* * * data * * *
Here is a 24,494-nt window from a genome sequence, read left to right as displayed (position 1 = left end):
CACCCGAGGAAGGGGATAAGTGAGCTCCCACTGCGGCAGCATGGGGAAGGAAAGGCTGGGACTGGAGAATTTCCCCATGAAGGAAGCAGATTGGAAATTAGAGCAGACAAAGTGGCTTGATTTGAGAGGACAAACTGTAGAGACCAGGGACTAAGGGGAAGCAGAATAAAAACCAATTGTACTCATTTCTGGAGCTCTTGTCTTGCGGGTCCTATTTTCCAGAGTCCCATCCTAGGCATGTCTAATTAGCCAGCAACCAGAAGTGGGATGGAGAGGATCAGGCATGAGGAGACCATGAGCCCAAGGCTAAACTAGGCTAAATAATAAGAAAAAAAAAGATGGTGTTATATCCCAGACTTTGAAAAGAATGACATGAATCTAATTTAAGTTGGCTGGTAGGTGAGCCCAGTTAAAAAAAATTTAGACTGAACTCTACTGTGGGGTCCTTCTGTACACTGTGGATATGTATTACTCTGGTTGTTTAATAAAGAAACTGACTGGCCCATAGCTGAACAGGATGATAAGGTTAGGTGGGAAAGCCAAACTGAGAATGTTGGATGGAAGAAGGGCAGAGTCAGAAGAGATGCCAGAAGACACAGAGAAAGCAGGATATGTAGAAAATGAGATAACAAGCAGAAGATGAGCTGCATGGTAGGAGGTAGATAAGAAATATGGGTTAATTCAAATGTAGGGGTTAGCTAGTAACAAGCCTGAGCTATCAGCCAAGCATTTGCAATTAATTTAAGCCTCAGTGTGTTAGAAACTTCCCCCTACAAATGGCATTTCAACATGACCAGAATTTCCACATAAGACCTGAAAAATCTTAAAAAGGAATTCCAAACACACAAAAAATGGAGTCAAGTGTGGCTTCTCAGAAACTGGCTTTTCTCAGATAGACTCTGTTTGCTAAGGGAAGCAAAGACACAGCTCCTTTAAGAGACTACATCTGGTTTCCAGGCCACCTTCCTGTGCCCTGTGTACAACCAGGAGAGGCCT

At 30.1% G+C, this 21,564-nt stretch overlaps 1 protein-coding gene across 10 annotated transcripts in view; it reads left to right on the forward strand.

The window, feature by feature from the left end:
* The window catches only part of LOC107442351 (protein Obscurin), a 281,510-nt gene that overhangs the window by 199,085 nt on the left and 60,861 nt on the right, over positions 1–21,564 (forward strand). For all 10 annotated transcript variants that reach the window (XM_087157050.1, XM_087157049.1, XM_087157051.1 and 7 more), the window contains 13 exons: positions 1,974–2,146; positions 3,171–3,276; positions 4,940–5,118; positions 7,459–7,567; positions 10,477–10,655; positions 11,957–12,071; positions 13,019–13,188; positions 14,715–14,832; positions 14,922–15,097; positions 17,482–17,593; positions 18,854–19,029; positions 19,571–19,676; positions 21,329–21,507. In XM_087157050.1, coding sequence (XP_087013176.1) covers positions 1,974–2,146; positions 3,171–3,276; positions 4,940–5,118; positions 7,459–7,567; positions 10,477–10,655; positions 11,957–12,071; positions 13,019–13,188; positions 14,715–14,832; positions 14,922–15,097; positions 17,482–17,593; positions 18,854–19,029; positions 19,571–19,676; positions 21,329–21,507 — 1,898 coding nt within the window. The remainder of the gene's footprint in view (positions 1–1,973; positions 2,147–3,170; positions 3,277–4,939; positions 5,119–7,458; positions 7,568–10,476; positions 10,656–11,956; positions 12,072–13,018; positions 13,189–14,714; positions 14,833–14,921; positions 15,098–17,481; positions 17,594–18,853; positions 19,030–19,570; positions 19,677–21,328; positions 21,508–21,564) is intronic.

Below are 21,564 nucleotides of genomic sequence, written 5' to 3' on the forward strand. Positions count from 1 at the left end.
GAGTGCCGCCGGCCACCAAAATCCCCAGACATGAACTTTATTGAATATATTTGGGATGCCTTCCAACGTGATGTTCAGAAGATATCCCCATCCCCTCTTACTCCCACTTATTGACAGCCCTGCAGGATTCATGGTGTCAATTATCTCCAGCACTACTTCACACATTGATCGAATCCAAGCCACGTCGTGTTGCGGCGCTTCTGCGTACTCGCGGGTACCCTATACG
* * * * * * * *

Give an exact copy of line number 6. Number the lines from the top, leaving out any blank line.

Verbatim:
Below are 21,564 nucleotides of genomic sequence, written 5' to 3' on the forward strand. Positions count from 1 at the left end.